Promotion, relegation proposed for England's T20 tournament

Tom Harrison (right) and Andrew Strauss may feel the proposals could have been worse © PA Photos

England’s 18-team county system will survive in a revamped 20-over competition if recommendations from an ECB working party are accepted next month – but only if promotion and relegation is be the price the counties are asked to pay.

The proposed rejection of franchise cricket comes with a recognition that the counties must accept the rigours of two divisions based on merit – rather than the regional system currently adopted – if they are to trust they have a future at the centre of the English T20 game.

The proposals have the pragmatic support of Andrew Strauss, the England team director, who believes they will not only improve the standard of England’s T20 cricket in the build up to the 2019 World Cup but will also prevent England’s domestic T20 competition disappearing into obscurity.

They reject the notion, strongly advanced by some of the bigger counties, that those city-based grounds with the biggest capacities should automatically be given First Division status.

Meritocracy – based on the ability to win cricket matches – has for now at least won the day. It has perhaps been a blessing for the smaller counties that football, against the odds, has set an example, as Leicester City’s advance to the top of the Premier League has delighted neutral supporters throughout the country.

Modest adjustment the proposals might be – some might suggest the compromise is so predictable it could have been agreed in five minutes, and several years ago.

But the ECB hierarchy – led by the chief executive Tom Harrison and chairman Colin Graves – is desperate for even this small mercy to succeed on the grounds that lucrative global TV rights deal can more easily be secured when viewers can identify with a slowly-changing elite of counties.

The IPL’s example, where new franchises appear annually for a variety of reasons, sometimes linked to financial irregularities, suggests that a debate over one-up or two-up among established clubs is one that should not cause too much distress.

It is a proposed compromise that has long been signalled. In a PCA survey last year, a http://www.espncricinfo.com/ci/content/story/913999.html comfortable majority of professionals – around 65 per cent – believed a tournament with global appeal could simply be achieved within the current county structure by introducing a two-division structure with promotion and relegation.

The challenge from the players, however – 85% support for a change which has yet to be resolved – was to play that tournament in a block and involve England players as much as possible.

A report in the Telegraph has now confirmed that the long-awaited consultation paper has now been circulated to the counties. County chief executives will be asked to support what is essentially a proposal of minimal disruption to England’s professional game before the decision goes before the Board on March 7.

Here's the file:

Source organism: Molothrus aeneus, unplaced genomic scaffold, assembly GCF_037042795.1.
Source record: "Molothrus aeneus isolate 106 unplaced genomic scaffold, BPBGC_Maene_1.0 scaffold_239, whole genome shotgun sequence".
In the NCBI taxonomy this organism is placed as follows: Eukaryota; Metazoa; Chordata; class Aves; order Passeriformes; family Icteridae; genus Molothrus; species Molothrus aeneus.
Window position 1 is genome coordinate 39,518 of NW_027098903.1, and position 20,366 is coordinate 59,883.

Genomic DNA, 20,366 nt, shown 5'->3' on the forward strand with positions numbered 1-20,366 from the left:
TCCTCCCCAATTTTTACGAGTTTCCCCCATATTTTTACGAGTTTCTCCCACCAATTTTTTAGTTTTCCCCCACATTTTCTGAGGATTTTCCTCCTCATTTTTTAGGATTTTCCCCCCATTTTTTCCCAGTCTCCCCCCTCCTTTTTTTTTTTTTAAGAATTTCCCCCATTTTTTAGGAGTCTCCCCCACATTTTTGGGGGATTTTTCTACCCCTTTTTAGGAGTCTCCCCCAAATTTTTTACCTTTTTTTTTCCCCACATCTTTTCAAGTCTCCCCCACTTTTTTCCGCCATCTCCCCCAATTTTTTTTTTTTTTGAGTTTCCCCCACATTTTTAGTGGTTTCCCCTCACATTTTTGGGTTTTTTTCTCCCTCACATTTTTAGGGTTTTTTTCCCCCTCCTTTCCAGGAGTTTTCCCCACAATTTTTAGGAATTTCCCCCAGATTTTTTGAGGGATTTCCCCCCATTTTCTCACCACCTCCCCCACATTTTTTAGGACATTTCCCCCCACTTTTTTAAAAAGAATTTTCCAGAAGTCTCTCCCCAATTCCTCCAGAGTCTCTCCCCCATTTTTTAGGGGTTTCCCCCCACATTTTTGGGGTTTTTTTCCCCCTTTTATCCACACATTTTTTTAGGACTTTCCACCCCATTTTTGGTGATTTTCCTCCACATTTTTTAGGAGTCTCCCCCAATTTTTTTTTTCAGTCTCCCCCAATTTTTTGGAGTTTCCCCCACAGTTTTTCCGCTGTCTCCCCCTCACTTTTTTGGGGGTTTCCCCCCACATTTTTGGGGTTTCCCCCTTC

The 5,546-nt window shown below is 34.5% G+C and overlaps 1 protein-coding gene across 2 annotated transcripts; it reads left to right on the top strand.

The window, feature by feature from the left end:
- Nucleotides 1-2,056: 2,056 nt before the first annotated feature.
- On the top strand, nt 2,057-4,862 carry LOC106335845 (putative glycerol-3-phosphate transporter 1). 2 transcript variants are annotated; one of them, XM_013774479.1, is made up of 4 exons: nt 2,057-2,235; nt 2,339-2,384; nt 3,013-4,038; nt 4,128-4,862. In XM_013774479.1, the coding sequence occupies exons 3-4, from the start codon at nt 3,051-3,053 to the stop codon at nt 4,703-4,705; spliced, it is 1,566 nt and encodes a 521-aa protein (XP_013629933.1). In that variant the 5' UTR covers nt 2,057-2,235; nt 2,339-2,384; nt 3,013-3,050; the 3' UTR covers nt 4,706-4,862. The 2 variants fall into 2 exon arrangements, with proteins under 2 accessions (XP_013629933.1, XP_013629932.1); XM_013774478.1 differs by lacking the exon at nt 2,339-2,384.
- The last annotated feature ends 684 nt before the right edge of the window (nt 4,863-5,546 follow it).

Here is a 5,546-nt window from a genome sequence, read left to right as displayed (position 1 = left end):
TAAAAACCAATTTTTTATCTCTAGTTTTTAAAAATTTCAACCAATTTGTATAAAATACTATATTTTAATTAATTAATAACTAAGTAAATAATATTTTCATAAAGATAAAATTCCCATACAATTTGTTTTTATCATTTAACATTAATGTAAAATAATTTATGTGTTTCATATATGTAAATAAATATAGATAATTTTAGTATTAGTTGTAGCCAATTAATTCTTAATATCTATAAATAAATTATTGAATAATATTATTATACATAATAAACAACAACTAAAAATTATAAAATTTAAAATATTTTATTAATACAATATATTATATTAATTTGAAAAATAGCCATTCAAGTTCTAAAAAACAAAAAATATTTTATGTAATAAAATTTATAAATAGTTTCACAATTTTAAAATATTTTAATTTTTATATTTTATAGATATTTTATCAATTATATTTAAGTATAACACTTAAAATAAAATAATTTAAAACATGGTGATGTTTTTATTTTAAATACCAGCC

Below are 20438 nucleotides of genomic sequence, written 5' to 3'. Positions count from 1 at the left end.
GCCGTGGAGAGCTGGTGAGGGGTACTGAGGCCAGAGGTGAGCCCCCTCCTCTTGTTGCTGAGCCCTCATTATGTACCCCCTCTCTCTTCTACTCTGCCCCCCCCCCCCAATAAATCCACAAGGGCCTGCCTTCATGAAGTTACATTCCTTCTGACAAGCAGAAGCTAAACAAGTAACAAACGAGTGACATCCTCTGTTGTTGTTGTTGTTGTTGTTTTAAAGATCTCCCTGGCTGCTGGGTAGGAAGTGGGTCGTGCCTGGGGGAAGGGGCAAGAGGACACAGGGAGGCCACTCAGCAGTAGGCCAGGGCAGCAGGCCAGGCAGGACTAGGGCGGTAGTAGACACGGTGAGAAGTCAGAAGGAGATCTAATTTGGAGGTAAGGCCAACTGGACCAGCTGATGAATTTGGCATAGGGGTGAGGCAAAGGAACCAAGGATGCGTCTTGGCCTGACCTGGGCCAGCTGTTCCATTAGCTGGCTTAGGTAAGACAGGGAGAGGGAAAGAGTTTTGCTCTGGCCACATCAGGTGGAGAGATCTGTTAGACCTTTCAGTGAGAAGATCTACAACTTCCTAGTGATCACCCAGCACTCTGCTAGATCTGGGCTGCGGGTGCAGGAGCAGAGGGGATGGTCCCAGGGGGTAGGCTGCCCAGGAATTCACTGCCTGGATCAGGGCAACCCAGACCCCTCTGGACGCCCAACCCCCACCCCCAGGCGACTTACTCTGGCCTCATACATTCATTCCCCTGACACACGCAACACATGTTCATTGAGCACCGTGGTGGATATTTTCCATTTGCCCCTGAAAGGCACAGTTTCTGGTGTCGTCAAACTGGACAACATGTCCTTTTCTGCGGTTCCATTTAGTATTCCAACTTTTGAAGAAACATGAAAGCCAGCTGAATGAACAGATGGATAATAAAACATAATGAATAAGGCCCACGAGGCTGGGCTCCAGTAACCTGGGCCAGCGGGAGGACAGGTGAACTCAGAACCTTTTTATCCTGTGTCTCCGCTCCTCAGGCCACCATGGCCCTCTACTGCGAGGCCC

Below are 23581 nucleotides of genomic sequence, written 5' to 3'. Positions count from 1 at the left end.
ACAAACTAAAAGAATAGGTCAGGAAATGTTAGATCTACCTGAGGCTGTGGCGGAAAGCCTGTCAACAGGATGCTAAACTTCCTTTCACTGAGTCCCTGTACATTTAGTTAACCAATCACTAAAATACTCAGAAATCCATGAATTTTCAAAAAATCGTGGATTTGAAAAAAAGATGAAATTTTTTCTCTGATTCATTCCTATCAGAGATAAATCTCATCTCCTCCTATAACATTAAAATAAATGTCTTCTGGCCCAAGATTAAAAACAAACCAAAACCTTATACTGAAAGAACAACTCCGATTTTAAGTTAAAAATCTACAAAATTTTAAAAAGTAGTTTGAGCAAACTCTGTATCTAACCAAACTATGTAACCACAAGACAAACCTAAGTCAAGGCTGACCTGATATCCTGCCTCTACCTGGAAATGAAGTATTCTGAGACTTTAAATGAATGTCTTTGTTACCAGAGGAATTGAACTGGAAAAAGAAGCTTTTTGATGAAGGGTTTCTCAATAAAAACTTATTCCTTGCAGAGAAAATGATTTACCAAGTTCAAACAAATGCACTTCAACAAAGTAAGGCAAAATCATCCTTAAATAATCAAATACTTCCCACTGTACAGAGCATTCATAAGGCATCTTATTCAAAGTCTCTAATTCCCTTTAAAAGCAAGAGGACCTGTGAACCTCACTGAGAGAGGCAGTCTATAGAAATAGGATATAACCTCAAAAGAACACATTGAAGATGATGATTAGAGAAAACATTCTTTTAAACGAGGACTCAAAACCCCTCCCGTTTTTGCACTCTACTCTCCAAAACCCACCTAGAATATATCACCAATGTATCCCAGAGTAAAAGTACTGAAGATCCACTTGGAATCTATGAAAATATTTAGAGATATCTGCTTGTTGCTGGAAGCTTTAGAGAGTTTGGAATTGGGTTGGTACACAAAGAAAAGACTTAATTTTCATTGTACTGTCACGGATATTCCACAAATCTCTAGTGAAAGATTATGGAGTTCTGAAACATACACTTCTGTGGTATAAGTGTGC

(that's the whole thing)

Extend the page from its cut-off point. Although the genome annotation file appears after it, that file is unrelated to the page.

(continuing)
Franchise cricket has long been opposed by the counties on the grounds that it would put the entire professional system in England in jeopardy by relegating the 18 counties as second-class citizens, making their gradual demise inevitable.

Such an outcome would have a negative effect on the development of players on w3hich all forms of the game depend as well as rendering the investment in many county grounds largely wasted.

To reject the recommendations from the working party, chaired by Andy Nash, the Somerset chairman – would leave England’s professional circuit facing an uncertain future that could make it increasingly irrelevant and bring about its eventual downfall.

Most counties have already assembled their overseas players for the NatWest Blast in 2016 – a challenging task for a tournament that stretches over a large portion of the season – with a recognition that the eight teams reaching this year’s NatWest T20 Blast quarter-final are likely to gain automatic qualification for Division One, with a potential play-off between the fifth-placed teams for the final spot.

The loss of local derbies has long been advanced by counties as an argument against two divisions based on merit but this has been rejected by the working party as an essentially defeatist attitude by England’s professional clubs at a time when the rest of the world is revelling in the opportunities offered by the burgeoning interest in T20 cricket.

Chelsea do not fret about not playing Fulham. Newcastle and Sunderland, the Manchesters United and City, Aston Villa and Birmingham and many others have long learned to cope at times without each other’s company. If the derby match in cricket is so important perhaps the questions should be addressed to the weak appeal of the other matches.

Grumbles that under a new arrangement some counties will concentrate on success in T20 rather than produce Test players for England are arguably an inevitable consequence of changing times.

But Twenty20 is an irresistible force even for those who wish to resist it. If a two-divisional structure in T20 attracts more lucrative TV deals than such an imbalance can easily be corrected by offering sizeable increases in prize money for Championship and – should it be desired – 50-over cricket as well.

David Hopps is a general editor at ESPNcricinfo @davidkhopps

© ESPN Sports Media Ltd.


Source: ESPN Crickinfo

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